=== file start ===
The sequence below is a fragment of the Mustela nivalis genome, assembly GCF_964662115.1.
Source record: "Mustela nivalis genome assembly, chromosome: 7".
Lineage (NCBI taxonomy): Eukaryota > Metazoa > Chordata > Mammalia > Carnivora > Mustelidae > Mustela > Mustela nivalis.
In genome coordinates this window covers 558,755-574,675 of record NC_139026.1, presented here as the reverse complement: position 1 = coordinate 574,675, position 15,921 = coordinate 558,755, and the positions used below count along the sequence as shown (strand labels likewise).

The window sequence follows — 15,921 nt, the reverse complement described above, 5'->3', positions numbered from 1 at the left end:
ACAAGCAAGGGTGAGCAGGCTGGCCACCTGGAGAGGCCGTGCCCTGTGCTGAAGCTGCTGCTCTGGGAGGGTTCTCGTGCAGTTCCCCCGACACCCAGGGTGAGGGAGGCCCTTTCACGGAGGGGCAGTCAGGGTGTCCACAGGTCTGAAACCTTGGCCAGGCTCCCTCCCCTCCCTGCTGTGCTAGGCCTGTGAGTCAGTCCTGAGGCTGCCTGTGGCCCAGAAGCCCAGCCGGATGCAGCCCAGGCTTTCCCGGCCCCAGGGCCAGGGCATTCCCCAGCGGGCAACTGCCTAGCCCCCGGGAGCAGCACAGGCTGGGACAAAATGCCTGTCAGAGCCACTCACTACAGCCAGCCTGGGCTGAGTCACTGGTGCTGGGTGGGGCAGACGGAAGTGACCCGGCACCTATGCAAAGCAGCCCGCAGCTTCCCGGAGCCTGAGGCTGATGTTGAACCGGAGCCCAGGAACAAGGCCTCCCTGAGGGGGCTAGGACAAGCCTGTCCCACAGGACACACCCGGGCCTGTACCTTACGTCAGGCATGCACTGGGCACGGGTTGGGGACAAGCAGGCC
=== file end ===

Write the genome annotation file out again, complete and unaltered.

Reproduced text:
The sequence below is a fragment of the Mustela nivalis genome, assembly GCF_964662115.1.
Source record: "Mustela nivalis genome assembly, chromosome: 7".
Lineage (NCBI taxonomy): Eukaryota > Metazoa > Chordata > Mammalia > Carnivora > Mustelidae > Mustela > Mustela nivalis.
In genome coordinates this window covers 558,755-574,675 of record NC_139026.1, presented here as the reverse complement: position 1 = coordinate 574,675, position 15,921 = coordinate 558,755, and the positions used below count along the sequence as shown (strand labels likewise).

The window sequence follows — 15,921 nt, the reverse complement described above, 5'->3', positions numbered from 1 at the left end:
ACAAGCAAGGGTGAGCAGGCTGGCCACCTGGAGAGGCCGTGCCCTGTGCTGAAGCTGCTGCTCTGGGAGGGTTCTCGTGCAGTTCCCCCGACACCCAGGGTGAGGGAGGCCCTTTCACGGAGGGGCAGTCAGGGTGTCCACAGGTCTGAAACCTTGGCCAGGCTCCCTCCCCTCCCTGCTGTGCTAGGCCTGTGAGTCAGTCCTGAGGCTGCCTGTGGCCCAGAAGCCCAGCCGGATGCAGCCCAGGCTTTCCCGGCCCCAGGGCCAGGGCATTCCCCAGCGGGCAACTGCCTAGCCCCCGGGAGCAGCACAGGCTGGGACAAAATGCCTGTCAGAGCCACTCACTACAGCCAGCCTGGGCTGAGTCACTGGTGCTGGGTGGGGCAGACGGAAGTGACCCGGCACCTATGCAAAGCAGCCCGCAGCTTCCCGGAGCCTGAGGCTGATGTTGAACCGGAGCCCAGGAACAAGGCCTCCCTGAGGGGGCTAGGACAAGCCTGTCCCACAGGACACACCCGGGCCTGTACCTTACGTCAGGCATGCACTGGGCACGGGTTGGGGACAAGCAGGCC